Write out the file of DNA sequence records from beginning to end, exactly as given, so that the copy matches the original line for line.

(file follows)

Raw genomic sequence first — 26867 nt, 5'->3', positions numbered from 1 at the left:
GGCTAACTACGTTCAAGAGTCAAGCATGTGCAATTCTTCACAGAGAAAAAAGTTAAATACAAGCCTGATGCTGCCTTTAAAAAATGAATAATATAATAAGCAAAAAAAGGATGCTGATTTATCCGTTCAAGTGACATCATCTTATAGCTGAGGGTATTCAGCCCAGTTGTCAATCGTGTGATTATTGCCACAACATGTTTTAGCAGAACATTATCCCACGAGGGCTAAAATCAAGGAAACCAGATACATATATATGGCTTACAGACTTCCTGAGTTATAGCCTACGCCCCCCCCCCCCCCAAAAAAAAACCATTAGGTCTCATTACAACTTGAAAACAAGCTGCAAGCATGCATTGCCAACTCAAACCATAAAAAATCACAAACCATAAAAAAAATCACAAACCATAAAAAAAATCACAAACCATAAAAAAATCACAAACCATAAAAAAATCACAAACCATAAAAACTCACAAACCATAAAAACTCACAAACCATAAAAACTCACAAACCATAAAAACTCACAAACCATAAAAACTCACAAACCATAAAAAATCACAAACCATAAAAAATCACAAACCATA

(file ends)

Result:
Raw genomic sequence first — 26867 nt, 5'->3', positions numbered from 1 at the left:
GGCTAACTACGTTCAAGAGTCAAGCATGTGCAATTCTTCACAGAGAAAAAAGTTAAATACAAGCCTGATGCTGCCTTTAAAAAATGAATAATATAATAAGCAAAAAAAGGATGCTGATTTATCCGTTCAAGTGACATCATCTTATAGCTGAGGGTATTCAGCCCAGTTGTCAATCGTGTGATTATTGCCACAACATGTTTTAGCAGAACATTATCCCACGAGGGCTAAAATCAAGGAAACCAGATACATATATATGGCTTACAGACTTCCTGAGTTATAGCCTACGCCCCCCCCCCCCCCAAAAAAAAACCATTAGGTCTCATTACAACTTGAAAACAAGCTGCAAGCATGCATTGCCAACTCAAACCATAAAAAATCACAAACCATAAAAAAAATCACAAACCATAAAAAAAATCACAAACCATAAAAAAATCACAAACCATAAAAAAATCACAAACCATAAAAACTCACAAACCATAAAAACTCACAAACCATAAAAACTCACAAACCATAAAAACTCACAAACCATAAAAACTCACAAACCATAAAAAATCACAAACCATAAAAAATCACAAACCATA